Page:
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Do federal consent decrees improve local police departments? This study says they might

Attorney General Jeff Sessions at the Justice Department last month. He has ordered a review of all consent decrees entered between the Justice Department and local police departments. (Alex Brandon/Associated Press)

When Attorney General Jeff Sessions took office in February, one of his first steps was to order a review of federal consent decrees entered in Justice Department lawsuits against local police departments. Consent decrees are a tool the Justice Department and the courts use to reform departments seen as violating citizens’ civil rights through assorted police misconduct. Sessions wants to know whether federal intervention is really the most effective approach.

But even before Sessions ordered his review last month, researchers at the University of Texas-Dallas had set out to answer the question empirically by looking at this: Does a consent decree result in fewer civil rights lawsuits against a police department?  The answer is yes, although the researchers quickly add there could be many reasons why the number of lawsuits fell, and so the “consent decree process may contribute to a modest reduction” in civil rights suits, according to a study released Monday in the journal Criminology & Public Policy by Texas criminologists John L. Worrall, Zachary A. Powell and Michele Bisaccia Meitl.

Sessions order Justice Department to review all police reform agreements

The researchers looked at 23 police departments that agreed to consent decrees between 1990 and 2013, including Los Angeles, Washington, D.C., Detroit, New Orleans, Cleveland as well as suburban departments such as Montgomery and Prince George’s counties in Maryland. The study found the average maximum reduction in the risk for litigation can be as much as 36 percent, usually while the consent decree is in effect, but that lawsuits start to trend back up once the decree lifts.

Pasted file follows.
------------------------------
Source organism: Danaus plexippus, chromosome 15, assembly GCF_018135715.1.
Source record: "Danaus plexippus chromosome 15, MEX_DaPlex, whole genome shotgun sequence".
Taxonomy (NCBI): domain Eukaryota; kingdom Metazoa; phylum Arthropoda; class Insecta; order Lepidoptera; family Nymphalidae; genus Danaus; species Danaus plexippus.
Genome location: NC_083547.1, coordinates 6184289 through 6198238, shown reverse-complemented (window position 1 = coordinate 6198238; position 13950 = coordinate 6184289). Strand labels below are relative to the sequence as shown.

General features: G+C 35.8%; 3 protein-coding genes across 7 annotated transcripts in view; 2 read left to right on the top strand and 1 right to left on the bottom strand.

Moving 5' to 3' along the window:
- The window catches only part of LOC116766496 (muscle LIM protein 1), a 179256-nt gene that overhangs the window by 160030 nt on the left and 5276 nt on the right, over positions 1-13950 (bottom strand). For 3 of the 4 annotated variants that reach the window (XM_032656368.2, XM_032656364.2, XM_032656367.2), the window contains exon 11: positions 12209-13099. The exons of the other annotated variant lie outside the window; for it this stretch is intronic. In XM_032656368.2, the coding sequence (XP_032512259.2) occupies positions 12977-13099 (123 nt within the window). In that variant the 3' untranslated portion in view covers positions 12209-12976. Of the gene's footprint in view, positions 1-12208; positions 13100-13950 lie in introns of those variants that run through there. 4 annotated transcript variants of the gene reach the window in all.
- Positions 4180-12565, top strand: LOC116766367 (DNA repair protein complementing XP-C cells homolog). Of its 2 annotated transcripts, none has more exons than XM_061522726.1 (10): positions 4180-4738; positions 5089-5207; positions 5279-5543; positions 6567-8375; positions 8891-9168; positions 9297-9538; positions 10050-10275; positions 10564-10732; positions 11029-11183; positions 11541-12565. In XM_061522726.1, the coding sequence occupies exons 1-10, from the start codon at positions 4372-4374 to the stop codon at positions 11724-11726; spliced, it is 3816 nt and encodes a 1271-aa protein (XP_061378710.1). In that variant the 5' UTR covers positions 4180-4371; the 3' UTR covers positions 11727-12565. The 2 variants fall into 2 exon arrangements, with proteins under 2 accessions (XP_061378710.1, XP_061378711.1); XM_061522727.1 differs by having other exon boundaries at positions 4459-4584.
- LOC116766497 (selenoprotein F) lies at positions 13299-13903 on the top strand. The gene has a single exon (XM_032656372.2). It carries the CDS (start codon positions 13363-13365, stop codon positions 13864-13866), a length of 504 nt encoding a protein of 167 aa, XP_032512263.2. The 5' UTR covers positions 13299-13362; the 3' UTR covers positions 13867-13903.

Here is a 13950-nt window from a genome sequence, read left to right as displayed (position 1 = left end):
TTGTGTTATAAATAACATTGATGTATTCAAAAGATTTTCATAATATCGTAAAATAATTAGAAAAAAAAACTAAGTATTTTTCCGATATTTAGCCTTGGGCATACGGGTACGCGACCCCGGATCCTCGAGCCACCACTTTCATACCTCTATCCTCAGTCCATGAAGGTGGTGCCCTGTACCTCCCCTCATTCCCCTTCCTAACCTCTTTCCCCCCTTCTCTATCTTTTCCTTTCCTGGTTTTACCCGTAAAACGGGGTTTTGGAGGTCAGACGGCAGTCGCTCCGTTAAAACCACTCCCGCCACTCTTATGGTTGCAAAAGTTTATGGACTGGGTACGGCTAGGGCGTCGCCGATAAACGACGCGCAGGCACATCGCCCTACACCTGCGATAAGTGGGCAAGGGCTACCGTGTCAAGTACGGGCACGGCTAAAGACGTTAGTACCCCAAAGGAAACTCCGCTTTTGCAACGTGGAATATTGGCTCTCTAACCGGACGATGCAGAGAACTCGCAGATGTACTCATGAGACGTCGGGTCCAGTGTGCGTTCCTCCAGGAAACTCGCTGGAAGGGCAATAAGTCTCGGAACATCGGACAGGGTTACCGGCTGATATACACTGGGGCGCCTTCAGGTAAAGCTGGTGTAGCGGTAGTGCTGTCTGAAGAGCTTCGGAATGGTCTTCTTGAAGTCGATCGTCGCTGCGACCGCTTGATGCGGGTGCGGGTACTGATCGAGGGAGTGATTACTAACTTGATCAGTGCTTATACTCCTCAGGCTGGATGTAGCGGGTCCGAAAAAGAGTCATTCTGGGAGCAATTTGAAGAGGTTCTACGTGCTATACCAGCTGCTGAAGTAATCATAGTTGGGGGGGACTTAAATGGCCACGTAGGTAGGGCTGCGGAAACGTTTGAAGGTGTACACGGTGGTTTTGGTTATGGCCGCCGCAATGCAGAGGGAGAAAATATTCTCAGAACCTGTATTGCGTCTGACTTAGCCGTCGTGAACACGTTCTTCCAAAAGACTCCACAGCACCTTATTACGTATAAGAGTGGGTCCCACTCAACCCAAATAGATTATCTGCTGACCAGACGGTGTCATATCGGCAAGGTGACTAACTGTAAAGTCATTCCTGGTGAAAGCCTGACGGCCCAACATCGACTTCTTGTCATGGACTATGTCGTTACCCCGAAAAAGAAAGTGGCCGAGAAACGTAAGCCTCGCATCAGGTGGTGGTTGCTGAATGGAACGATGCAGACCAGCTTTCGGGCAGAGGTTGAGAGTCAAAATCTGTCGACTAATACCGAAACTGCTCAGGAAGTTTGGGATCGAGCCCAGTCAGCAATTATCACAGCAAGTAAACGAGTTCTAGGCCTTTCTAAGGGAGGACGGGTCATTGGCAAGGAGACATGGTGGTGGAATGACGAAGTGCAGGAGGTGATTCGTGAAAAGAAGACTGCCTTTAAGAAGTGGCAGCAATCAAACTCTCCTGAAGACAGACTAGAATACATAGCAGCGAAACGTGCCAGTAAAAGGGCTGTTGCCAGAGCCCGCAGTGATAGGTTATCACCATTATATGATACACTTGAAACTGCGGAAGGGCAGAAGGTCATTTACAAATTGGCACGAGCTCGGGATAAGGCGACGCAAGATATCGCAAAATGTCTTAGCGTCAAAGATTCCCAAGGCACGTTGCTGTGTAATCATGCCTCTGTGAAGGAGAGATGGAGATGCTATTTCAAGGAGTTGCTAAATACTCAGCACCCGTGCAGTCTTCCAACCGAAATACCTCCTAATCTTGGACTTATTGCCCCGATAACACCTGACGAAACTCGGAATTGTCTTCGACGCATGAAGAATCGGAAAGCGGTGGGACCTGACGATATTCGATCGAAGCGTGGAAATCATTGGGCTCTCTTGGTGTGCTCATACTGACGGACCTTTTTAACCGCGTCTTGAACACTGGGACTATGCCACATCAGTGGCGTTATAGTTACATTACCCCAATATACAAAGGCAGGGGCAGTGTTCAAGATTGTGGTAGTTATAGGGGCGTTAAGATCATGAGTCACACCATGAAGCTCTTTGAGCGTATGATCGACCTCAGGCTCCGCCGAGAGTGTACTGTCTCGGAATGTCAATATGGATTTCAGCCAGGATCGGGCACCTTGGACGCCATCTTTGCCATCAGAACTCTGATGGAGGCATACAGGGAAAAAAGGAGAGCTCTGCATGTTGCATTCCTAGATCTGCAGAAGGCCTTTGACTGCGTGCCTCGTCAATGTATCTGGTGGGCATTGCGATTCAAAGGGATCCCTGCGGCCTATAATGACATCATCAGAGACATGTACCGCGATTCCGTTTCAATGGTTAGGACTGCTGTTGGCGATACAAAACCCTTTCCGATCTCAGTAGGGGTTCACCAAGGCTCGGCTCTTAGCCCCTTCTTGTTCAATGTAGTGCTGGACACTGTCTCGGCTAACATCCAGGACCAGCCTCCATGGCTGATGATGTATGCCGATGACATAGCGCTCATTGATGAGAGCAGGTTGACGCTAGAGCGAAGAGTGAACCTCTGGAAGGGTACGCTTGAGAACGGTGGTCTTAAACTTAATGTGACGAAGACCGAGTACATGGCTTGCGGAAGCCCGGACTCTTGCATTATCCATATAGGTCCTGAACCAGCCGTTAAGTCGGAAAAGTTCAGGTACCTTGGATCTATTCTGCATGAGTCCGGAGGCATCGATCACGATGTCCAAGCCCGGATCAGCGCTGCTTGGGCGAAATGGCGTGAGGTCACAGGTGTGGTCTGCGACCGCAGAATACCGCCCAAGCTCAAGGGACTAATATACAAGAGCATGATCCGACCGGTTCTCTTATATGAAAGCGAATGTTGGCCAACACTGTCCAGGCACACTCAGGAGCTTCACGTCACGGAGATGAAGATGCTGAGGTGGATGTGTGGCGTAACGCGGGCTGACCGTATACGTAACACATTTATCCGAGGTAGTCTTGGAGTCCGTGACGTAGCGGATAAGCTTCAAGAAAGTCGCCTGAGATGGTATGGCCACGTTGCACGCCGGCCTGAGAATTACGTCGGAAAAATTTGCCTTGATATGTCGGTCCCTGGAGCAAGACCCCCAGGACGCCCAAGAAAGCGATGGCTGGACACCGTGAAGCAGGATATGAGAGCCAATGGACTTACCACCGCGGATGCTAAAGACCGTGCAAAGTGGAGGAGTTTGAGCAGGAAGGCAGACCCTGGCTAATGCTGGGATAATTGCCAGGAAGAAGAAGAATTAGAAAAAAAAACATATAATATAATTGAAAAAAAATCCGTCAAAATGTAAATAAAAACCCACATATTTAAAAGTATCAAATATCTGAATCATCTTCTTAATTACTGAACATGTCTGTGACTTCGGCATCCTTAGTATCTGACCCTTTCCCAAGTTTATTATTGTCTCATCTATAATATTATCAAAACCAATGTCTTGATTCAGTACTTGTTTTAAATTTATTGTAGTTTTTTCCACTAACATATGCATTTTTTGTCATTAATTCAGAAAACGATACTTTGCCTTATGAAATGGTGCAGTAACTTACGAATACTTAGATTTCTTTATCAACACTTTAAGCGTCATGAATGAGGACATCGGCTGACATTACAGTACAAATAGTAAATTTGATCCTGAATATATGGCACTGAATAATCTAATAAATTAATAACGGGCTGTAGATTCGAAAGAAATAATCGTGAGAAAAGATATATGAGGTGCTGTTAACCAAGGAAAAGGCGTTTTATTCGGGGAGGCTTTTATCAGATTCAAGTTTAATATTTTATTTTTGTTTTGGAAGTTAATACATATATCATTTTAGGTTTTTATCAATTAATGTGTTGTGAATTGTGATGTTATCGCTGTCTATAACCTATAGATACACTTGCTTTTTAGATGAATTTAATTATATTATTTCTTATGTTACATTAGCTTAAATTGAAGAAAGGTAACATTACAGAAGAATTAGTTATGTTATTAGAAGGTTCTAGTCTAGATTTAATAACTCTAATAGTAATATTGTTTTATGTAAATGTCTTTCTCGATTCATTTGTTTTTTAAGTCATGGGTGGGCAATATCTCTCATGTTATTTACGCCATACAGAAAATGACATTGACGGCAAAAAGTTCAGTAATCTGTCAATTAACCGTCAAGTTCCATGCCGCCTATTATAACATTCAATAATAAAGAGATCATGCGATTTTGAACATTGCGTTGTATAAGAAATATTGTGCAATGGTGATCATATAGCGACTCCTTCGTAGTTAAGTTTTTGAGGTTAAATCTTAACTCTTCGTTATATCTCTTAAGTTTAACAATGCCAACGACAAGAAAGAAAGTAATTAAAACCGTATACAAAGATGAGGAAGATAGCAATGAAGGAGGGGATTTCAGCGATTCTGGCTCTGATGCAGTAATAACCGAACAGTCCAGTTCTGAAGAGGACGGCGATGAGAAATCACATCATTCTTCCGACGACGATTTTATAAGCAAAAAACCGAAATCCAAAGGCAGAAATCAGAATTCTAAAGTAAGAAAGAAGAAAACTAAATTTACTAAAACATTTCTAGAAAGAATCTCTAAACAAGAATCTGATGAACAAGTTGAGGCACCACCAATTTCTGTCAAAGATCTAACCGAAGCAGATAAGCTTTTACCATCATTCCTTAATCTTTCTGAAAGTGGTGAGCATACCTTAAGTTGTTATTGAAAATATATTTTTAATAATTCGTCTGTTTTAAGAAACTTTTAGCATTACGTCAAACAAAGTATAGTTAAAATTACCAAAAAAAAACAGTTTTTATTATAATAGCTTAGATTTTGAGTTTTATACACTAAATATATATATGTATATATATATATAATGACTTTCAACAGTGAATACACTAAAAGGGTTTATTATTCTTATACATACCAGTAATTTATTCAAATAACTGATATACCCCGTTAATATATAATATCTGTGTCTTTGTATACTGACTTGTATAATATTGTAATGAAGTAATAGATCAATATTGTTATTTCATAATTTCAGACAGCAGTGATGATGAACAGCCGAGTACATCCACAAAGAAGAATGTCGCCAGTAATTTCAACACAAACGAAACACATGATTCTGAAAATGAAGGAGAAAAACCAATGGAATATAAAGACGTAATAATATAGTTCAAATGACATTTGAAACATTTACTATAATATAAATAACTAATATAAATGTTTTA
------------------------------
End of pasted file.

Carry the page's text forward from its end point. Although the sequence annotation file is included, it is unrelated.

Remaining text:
The study found larger jurisdictions attracted higher percentages of lawsuits, and that other variables in a city or county can affect why civil rights lawsuits are filed. But Worrall said the study was the first of its kind to try to gauge the effectiveness of consent decrees by measuring the number of civil rights suits filed before and after a consent decree was entered, which could reflect whether police are behaving better, and thus incurring less costly litigation. In general, jurisdictions under consent decrees see fewer civil rights suits, the study found. The average number of civil rights suits filed per year dropped anywhere from 23 percent to 36 percent after a federal intervention, although the authors acknowledged other reasons could also cause the drops.

Consent decrees are expensive, with costs estimated at $10 million or more in cities such as Baltimore and New Orleans for new training and monitoring to reduce police misconduct. But in a cost-benefit analysis, Worrall said, the costs of retraining a police department may be less than the multimillion- dollar settlements paid out to families of those killed in police shootings. “If, at the end of the day,” Worrall said, “it saves police departments money, it’s money well spent.”

Last month, Sessions ordered a review of decrees already in place and those pending to ensure they do not work against a primary goal of fighting crime. Sessions has often criticized the effectiveness of consent decrees and has vowed in recent speeches, and this op-ed in USA Today, to more strongly support law enforcement.

But Worrall noted that part of the Justice Department’s mission statement is to protect the rights of all citizens; “to ensure fair and impartial administration of justice for all Americans,” the statement reads. Though many have argued that the federal government shouldn’t be meddling in local or state police affairs, “that’s [the Justice Department’s] job,” Worrall said. “To not do that means that it’s shirking its duty.”

Here is the report: